CloudflareThis is a cloud CDN service that we use to efficiently deliver files required for our service to operate such as javascript, cascading style sheets, images, and videos. (Privacy Policy)
Google Hosted LibrariesJavascript software libraries such as jQuery are loaded at endpoints on the or domains, for performance and efficiency reasons. (Privacy Policy)
Google Custom SearchThis is feature allows you to search the site. (Privacy Policy)
Google MapsSome articles have Google Maps embedded in them. (Privacy Policy)
Google ChartsThis is used to display charts and graphs on articles and the author center. (Privacy Policy)
Google AdSense Host APIThis service allows you to sign up for or associate a Google AdSense account with HubPages, so that you can earn money from ads on your articles. No data is shared unless you engage with this feature. (Privacy Policy)
Google YouTubeSome articles have YouTube videos embedded in them. (Privacy Policy)
VimeoSome articles have Vimeo videos embedded in them. (Privacy Policy)
PaypalThis is used for a registered author who enrolls in the HubPages Earnings program and requests to be paid via PayPal. No data is shared with Paypal unless you engage with this feature. (Privacy Policy)
Facebook LoginYou can use this to streamline signing up for, or signing in to your Hubpages account. No data is shared with Facebook unless you engage with this feature. (Privacy Policy)
MavenThis supports the Maven widget and search functionality. (Privacy Policy)
Google AdSenseThis is an ad network. (Privacy Policy)
Google DoubleClickGoogle provides ad serving technology and runs an ad network. (Privacy Policy)
Index ExchangeThis is an ad network. (Privacy Policy)
SovrnThis is an ad network. (Privacy Policy)
Facebook AdsThis is an ad network. (Privacy Policy)
Amazon Unified Ad MarketplaceThis is an ad network. (Privacy Policy)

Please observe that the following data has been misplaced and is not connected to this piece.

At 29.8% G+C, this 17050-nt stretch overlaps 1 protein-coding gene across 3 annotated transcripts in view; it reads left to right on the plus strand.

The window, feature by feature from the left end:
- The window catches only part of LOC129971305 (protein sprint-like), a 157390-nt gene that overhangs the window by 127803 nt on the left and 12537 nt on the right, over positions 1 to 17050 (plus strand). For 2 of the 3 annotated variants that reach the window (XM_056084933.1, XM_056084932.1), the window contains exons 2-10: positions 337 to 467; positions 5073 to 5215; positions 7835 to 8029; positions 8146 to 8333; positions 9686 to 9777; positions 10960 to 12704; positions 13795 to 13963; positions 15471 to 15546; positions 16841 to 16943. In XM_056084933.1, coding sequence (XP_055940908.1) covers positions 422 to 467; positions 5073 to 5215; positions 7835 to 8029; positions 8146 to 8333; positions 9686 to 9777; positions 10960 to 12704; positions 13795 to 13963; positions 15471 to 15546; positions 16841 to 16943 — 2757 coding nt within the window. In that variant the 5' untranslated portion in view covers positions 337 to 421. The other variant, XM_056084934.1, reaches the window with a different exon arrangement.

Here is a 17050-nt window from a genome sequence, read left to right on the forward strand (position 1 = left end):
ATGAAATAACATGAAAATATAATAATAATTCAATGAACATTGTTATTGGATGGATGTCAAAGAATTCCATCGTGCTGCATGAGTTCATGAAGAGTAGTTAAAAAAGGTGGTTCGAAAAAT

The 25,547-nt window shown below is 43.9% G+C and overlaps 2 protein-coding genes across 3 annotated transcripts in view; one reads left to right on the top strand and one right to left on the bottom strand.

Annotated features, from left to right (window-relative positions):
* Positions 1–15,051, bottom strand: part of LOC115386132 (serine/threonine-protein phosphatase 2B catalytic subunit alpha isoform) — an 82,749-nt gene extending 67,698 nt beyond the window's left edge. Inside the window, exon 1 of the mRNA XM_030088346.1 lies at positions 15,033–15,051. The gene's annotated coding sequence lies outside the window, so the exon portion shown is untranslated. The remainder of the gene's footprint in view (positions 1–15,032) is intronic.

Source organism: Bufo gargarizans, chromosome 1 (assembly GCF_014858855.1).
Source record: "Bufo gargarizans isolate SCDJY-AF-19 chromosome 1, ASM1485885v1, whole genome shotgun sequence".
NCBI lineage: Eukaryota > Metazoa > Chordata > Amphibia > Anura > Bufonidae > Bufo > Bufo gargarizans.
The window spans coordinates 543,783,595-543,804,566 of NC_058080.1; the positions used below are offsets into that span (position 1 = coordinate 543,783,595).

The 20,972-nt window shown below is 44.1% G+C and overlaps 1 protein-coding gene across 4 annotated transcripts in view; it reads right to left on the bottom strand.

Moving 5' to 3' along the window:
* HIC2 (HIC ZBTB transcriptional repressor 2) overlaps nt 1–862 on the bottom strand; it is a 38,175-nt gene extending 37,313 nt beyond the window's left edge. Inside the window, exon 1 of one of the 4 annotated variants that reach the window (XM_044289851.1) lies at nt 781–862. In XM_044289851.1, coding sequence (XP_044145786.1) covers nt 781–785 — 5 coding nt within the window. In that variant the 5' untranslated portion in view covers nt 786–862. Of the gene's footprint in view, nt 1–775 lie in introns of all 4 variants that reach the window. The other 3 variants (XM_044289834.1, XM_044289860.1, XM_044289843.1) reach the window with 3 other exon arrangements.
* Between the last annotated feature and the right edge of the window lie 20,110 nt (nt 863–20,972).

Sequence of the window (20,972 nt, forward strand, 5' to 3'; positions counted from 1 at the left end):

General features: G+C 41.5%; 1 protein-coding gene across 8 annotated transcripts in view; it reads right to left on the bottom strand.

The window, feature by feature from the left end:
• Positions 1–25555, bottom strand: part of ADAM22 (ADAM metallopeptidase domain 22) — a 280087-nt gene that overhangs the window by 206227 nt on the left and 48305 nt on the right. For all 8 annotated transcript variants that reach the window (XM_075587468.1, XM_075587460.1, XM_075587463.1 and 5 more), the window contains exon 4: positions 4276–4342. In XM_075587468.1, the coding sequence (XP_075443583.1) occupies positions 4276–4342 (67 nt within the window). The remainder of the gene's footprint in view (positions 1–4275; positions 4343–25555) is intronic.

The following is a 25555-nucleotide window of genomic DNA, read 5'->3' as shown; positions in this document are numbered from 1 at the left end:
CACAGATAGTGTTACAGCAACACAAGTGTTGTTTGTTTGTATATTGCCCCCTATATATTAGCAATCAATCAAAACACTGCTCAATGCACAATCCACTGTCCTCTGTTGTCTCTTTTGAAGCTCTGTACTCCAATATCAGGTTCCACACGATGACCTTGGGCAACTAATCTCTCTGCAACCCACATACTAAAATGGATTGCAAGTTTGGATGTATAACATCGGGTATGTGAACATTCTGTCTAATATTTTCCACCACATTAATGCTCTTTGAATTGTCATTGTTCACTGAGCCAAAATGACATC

AppNexusThis is an ad network. (Privacy Policy)
OpenxThis is an ad network. (Privacy Policy)
Rubicon ProjectThis is an ad network. (Privacy Policy)
TripleLiftThis is an ad network. (Privacy Policy)
Say MediaWe partner with Say Media to deliver ad campaigns on our sites. (Privacy Policy)
Remarketing PixelsWe may use remarketing pixels from advertising networks such as Google AdWords, Bing Ads, and Facebook in order to advertise the HubPages Service to people that have visited our sites.
Conversion Tracking PixelsWe may use conversion tracking pixels from advertising networks such as Google AdWords, Bing Ads, and Facebook in order to identify when an advertisement has successfully resulted in the desired action, such as signing up for the HubPages Service or publishing an article on the HubPages Service.
Author Google AnalyticsThis is used to provide traffic data and reports to the authors of articles on the HubPages Service. (Privacy Policy)
ComscoreComScore is a media measurement and analytics company providing marketing data and analytics to enterprises, media and advertising agencies, and publishers. Non-consent will result in ComScore only processing obfuscated personal data. (Privacy Policy)
Amazon Tracking PixelSome articles display amazon products as part of the Amazon Affiliate program, this pixel provides traffic statistics for those products (Privacy Policy)
ClickscoThis is a data management platform studying reader behavior (Privacy Policy)